Minnesota Extensible Language Tools Group
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Pattern matching

Quick examples:

case lhs, rhs of
| just(l), just(r) -> l ++ r
| just(l), nothing() -> l
| nothing(), just(r) -> r
| nothing(), nothing() -> []

Pattern Matching

Silver supports pattern matching on decorated nonterminal types. (It will also pattern match on undecorated nonterminal types, but implicitly “decorates” them with no inherited attributes.)

The expression has the following syntax:

case expressions... of
| patterns... -> expression

Patterns must be constructors of the appropriate types, the wildcard _, or a new name (a pattern variable) that will be bound to the value that appears in that position in the value being matched against.


local attribute val :: Maybe<Pair<String String>>;
-- ...
case val of
| just(pair(a, _)) -> "Key is " ++ a
| nothing() -> "Key not present"

produces a string value based on the value of val.


Pattern guards allow one to write more specific patterns that involve expressions. Guards can either be Boolean conditions or patterns. For example,

case val of
| just(x) when x > 0 -> x
| _ -> 42

is an example of a Boolean guard, where the first pattern will only match when the expression x > 0 evaluates to true.

An example of a pattern guard is

case name of
| just(n) when lookupBy(stringEq, n, top.env) matches just(ty) -> ty
| _ -> errorType()

Here the first pattern only matches when the value of the expression lookupBy(...) matches the pattern just(ty).

Matching Through Forwarding

Because Silver is an extensible language and we allow matching on the productions of a nonterminal type, we want to be able to handle new productions with old pattern matches. To do this, if we do not find a match initially, we take the forward of the term we are matching on and try again.

For example, suppose we have the following production:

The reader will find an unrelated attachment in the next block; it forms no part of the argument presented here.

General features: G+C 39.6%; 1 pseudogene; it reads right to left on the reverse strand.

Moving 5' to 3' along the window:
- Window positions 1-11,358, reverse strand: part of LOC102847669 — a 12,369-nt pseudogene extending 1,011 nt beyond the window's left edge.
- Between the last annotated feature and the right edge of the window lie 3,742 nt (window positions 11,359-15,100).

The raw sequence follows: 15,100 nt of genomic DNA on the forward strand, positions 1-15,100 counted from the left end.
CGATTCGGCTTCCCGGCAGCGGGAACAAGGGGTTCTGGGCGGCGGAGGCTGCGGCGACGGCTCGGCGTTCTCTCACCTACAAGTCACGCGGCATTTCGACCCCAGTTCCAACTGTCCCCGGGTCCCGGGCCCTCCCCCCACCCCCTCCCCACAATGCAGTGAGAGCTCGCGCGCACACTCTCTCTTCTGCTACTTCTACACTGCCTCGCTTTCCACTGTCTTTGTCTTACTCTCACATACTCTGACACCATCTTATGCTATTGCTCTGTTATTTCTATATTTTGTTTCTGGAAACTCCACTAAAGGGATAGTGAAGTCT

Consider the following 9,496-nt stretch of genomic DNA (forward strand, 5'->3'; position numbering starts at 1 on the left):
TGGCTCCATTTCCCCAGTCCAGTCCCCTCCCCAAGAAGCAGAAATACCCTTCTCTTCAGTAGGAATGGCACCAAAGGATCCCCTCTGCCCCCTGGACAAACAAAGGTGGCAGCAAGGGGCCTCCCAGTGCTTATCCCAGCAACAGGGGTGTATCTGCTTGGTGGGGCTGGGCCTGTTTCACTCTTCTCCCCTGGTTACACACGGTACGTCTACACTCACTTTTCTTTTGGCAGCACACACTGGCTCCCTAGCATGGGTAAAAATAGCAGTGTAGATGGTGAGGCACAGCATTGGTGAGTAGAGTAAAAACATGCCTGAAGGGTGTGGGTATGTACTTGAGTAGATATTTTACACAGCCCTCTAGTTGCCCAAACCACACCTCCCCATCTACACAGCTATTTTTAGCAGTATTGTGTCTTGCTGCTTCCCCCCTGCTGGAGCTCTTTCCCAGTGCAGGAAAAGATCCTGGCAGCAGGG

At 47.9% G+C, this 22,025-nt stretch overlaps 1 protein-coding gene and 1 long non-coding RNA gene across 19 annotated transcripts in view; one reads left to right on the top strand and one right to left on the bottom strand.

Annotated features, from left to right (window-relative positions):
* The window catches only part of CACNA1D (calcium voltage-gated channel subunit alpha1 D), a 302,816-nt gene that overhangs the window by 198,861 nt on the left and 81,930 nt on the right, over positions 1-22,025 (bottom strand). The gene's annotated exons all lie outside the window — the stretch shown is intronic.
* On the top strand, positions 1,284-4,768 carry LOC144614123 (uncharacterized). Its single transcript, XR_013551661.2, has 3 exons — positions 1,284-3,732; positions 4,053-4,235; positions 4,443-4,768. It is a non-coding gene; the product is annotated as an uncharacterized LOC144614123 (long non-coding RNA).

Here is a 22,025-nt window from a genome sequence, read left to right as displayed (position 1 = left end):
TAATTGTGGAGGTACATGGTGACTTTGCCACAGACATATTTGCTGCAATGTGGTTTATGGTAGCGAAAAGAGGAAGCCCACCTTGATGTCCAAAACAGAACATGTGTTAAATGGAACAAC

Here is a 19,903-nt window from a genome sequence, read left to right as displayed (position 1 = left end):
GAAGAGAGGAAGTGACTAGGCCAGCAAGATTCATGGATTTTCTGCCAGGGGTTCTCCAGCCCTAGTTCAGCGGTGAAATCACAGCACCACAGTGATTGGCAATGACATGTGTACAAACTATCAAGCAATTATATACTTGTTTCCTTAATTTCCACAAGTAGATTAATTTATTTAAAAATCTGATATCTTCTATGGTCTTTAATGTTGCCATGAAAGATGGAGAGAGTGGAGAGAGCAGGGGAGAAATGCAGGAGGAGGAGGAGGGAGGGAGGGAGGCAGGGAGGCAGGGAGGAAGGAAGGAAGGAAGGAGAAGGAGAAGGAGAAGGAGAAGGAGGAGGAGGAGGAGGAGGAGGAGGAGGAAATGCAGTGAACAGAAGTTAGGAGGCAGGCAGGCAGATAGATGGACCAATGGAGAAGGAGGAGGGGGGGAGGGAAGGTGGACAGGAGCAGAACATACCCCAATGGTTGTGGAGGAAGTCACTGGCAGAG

abstract production d
top::Nonterminal ::= x::Nonterminal
{ forwards to a(x); }

The result of the following pattern matching will be 4 because we have an exact match in the form of the pattern d(_):

case d(c()) of
| a(_) -> 1
| b(_, _) -> 2
| c() -> 3
| d(_) -> 4

However, if we do not have the d(_) pattern, we do not have an exact match. When we do not get a match for d(c()), we forward to a(c()) and try again, matching the first pattern and giving a result of 1:

case d(c()) of
| a(_) -> 1
| b(_, _) -> 2
| c() -> 3

Completeness Analysis

Pattern matching includes a completeness analysis which checks that all possible values are covered by some pattern. If there is a value which is not covered by the patterns, the analysis will give an example pattern which is not covered, similar to how OCaml checks completeness. Incomplete pattern matching gives warnings by default rather than errors. To turn these warnings into errors, use the --mwda flag with Silver.

These are the rules for completeness of matching on different types:

  • A match on a nonterminal type is complete if all the non-forwarding productions are included in the patterns (because all other productions must eventually forward to these) or if there is a variable pattern.
  • A match on a closed nonterminal is complete only if there is a variable pattern.
  • A match on a list is complete if nil and cons are included and the heads and tails of cons are complete or if there is a variable pattern.
  • A match on Booleans is complete if both true and false are included or if there is a variable pattern.
  • A match on strings, integers, or floats is complete if there is a variable pattern.


This page needs expanding and many of the old notes are now out of date.

  • Decoration
  • Noting the types that can be matched on (int,string,list, any nonterminal type) and the syntax
  • mention GADTs?